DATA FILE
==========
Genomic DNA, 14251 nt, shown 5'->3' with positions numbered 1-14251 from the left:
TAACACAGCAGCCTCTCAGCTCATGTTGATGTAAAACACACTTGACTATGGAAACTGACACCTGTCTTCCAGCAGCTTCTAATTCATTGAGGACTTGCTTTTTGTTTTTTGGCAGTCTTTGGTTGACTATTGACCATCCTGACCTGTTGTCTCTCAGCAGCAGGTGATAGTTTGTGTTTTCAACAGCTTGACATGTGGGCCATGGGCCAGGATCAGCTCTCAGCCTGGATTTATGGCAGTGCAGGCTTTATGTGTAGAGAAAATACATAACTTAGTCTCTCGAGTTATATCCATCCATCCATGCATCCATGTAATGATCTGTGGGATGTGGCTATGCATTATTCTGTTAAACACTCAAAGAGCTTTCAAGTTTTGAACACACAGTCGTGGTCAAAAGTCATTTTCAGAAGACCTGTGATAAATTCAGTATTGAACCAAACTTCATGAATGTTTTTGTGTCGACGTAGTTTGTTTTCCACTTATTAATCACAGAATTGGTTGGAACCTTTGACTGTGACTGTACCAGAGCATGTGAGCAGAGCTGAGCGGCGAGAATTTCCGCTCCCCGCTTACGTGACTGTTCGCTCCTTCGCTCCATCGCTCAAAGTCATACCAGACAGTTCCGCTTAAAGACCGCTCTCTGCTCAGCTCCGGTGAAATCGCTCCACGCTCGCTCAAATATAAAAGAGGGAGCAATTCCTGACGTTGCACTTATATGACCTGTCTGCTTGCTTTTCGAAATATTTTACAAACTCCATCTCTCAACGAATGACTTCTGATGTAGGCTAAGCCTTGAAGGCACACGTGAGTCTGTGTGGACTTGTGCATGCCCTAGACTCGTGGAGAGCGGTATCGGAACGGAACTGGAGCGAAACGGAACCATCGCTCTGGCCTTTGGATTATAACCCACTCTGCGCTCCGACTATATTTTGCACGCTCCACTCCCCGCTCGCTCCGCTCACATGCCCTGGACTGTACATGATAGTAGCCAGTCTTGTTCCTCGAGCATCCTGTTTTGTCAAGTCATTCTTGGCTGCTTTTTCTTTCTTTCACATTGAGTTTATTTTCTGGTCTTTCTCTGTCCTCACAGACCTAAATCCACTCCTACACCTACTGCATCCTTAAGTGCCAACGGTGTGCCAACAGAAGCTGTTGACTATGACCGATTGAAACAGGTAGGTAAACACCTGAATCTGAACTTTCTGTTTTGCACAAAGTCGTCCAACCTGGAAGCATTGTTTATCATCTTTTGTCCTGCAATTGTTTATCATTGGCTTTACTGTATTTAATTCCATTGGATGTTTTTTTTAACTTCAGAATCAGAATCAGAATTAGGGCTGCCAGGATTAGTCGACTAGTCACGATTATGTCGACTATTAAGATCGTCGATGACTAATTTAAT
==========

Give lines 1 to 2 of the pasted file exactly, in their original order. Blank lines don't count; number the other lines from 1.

Genomic DNA, 14251 nt, shown 5'->3' with positions numbered 1-14251 from the left:
TAACACAGCAGCCTCTCAGCTCATGTTGATGTAAAACACACTTGACTATGGAAACTGACACCTGTCTTCCAGCAGCTTCTAATTCATTGAGGACTTGCTTTTTGTTTTTTGGCAGTCTTTGGTTGACTATTGACCATCCTGACCTGTTGTCTCTCAGCAGCAGGTGATAGTTTGTGTTTTCAACAGCTTGACATGTGGGCCATGGGCCAGGATCAGCTCTCAGCCTGGATTTATGGCAGTGCAGGCTTTATGTGTAGAGAAAATACATAACTTAGTCTCTCGAGTTATATCCATCCATCCATGCATCCATGTAATGATCTGTGGGATGTGGCTATGCATTATTCTGTTAAACACTCAAAGAGCTTTCAAGTTTTGAACACACAGTCGTGGTCAAAAGTCATTTTCAGAAGACCTGTGATAAATTCAGTATTGAACCAAACTTCATGAATGTTTTTGTGTCGACGTAGTTTGTTTTCCACTTATTAATCACAGAATTGGTTGGAACCTTTGACTGTGACTGTACCAGAGCATGTGAGCAGAGCTGAGCGGCGAGAATTTCCGCTCCCCGCTTACGTGACTGTTCGCTCCTTCGCTCCATCGCTCAAAGTCATACCAGACAGTTCCGCTTAAAGACCGCTCTCTGCTCAGCTCCGGTGAAATCGCTCCACGCTCGCTCAAATATAAAAGAGGGAGCAATTCCTGACGTTGCACTTATATGACCTGTCTGCTTGCTTTTCGAAATATTTTACAAACTCCATCTCTCAACGAATGACTTCTGATGTAGGCTAAGCCTTGAAGGCACACGTGAGTCTGTGTGGACTTGTGCATGCCCTAGACTCGTGGAGAGCGGTATCGGAACGGAACTGGAGCGAAACGGAACCATCGCTCTGGCCTTTGGATTATAACCCACTCTGCGCTCCGACTATATTTTGCACGCTCCACTCCCCGCTCGCTCCGCTCACATGCCCTGGACTGTACATGATAGTAGCCAGTCTTGTTCCTCGAGCATCCTGTTTTGTCAAGTCATTCTTGGCTGCTTTTTCTTTCTTTCACATTGAGTTTATTTTCTGGTCTTTCTCTGTCCTCACAGACCTAAATCCACTCCTACACCTACTGCATCCTTAAGTGCCAACGGTGTGCCAACAGAAGCTGTTGACTATGACCGATTGAAACAGGTAGGTAAACACCTGAATCTGAACTTTCTGTTTTGCACAAAGTCGTCCAACCTGGAAGCATTGTTTATCATCTTTTGTCCTGCAATTGTTTATCATTGGCTTTACTGTATTTAATTCCATTGGATGTTTTTTTTAACTTCAGAATCAGAATCAGAATTAGGGCTGCCAGGATTAGTCGACTAGTCACGATTATGTCGACTATTAAGATCGTCGATGACTAATTTAAT